Sunday, April 23, 2017

Vespers: Crucifixus


The choir of King's College, Cambridge, sings Antonio Lotti's "Crucifixus."

Crucifixus etiam pro nobis 
sub Pontio Pilato, 
passus et sepultus est.

He was crucified also for us 
under Pontius Pilate. 
He suffered and was buried.

Antonio Lotti (1667 – 1740) was an Italian Baroque composer. He wrote in a variety of forms, producing masses, cantatas, madrigals, around thirty operas, and instrumental music.

Some of his sacred choral works are unaccompanied (a cappella) but many of them are composed in the concertato style with strings, basso continuo, and occasionally oboes and trumpets. His more progressive works foreshadow the gallant style, considered a transition between the established Baroque and emerging Classical styles. Lotti is thought to have influenced Johann Sebastian Bach, George Frideric Handel, and Jan Dismas Zelenka, all of whom had copies of Lotti's mass, the Missa Sapientiae.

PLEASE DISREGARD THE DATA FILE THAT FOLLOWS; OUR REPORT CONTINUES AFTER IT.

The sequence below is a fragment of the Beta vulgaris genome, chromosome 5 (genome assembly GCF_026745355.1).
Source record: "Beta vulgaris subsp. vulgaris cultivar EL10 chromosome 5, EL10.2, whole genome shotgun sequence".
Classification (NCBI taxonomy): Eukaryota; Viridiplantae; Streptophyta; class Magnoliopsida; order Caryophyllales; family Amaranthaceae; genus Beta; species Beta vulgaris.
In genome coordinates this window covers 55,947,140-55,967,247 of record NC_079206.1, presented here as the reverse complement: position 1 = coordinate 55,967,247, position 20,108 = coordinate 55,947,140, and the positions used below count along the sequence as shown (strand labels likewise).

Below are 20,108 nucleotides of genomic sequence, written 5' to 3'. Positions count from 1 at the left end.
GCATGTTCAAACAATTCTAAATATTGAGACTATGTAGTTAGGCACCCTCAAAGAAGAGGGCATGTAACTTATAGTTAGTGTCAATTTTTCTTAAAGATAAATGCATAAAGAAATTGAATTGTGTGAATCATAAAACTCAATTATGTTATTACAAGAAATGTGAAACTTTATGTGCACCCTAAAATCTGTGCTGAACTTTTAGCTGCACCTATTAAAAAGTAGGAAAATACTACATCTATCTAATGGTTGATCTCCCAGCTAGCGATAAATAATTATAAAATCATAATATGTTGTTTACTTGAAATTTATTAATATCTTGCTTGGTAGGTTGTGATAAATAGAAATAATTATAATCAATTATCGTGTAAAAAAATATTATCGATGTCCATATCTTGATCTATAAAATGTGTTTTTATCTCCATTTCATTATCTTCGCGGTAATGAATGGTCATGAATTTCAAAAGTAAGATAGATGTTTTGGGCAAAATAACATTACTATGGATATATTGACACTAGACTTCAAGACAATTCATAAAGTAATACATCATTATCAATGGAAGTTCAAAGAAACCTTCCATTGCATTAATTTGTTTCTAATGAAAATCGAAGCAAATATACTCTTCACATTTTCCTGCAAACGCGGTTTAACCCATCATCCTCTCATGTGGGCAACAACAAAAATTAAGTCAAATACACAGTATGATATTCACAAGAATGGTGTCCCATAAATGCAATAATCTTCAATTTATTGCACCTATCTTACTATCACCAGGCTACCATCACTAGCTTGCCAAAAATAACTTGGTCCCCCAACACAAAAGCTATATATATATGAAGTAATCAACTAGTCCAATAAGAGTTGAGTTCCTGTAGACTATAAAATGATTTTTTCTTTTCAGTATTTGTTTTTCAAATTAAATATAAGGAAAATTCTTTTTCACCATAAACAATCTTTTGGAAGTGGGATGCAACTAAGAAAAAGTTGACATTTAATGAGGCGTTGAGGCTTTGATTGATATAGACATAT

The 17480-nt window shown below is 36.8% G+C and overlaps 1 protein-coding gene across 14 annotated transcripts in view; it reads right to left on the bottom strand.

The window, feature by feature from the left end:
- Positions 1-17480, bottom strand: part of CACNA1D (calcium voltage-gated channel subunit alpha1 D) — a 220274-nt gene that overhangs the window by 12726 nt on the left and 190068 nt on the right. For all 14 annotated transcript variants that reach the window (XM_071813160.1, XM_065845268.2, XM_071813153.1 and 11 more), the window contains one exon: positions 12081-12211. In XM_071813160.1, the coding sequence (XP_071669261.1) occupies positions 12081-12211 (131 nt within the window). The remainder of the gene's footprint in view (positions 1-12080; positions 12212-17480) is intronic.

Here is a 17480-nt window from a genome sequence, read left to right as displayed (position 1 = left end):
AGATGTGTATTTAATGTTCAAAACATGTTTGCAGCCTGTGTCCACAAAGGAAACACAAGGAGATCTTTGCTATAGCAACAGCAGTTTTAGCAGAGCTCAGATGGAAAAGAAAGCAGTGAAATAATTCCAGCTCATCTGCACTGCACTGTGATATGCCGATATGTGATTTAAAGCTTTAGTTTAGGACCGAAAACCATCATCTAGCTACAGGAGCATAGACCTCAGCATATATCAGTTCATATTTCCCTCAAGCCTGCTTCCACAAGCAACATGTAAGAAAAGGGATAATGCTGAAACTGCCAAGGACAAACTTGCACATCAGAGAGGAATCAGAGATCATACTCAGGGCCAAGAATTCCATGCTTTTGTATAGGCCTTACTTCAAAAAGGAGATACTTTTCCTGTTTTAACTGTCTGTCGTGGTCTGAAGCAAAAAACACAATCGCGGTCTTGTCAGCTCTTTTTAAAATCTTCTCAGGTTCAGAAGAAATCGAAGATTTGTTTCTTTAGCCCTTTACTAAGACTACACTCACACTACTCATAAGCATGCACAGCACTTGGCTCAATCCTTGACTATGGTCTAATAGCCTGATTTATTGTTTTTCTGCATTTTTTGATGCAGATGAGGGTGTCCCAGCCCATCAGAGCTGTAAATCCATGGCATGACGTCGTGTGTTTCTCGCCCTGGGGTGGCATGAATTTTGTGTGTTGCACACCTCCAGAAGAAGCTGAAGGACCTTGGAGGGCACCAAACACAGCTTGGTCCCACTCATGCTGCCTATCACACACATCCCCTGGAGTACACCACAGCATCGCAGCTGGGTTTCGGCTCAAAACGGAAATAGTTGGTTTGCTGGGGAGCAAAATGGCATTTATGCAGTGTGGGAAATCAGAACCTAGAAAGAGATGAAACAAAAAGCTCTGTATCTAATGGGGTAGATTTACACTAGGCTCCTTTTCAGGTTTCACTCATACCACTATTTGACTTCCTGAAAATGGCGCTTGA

Lotti's sacred music is both firmly rooted in the developed harmonic language of the early 18th century and looks back very strongly to the contrapuntalism of 16th century prima prattica. His renowned eight-part "Crucifixus" (which is actually one of a series of settings of the text that Lotti wrote for between 5 and ten voices) is scored for a fairly fast-moving quasi-recitiativ style which is typically Baroque but it is also punctuated by cadential polyphonic passages which are firmly rooted in the older renaissance tradition.

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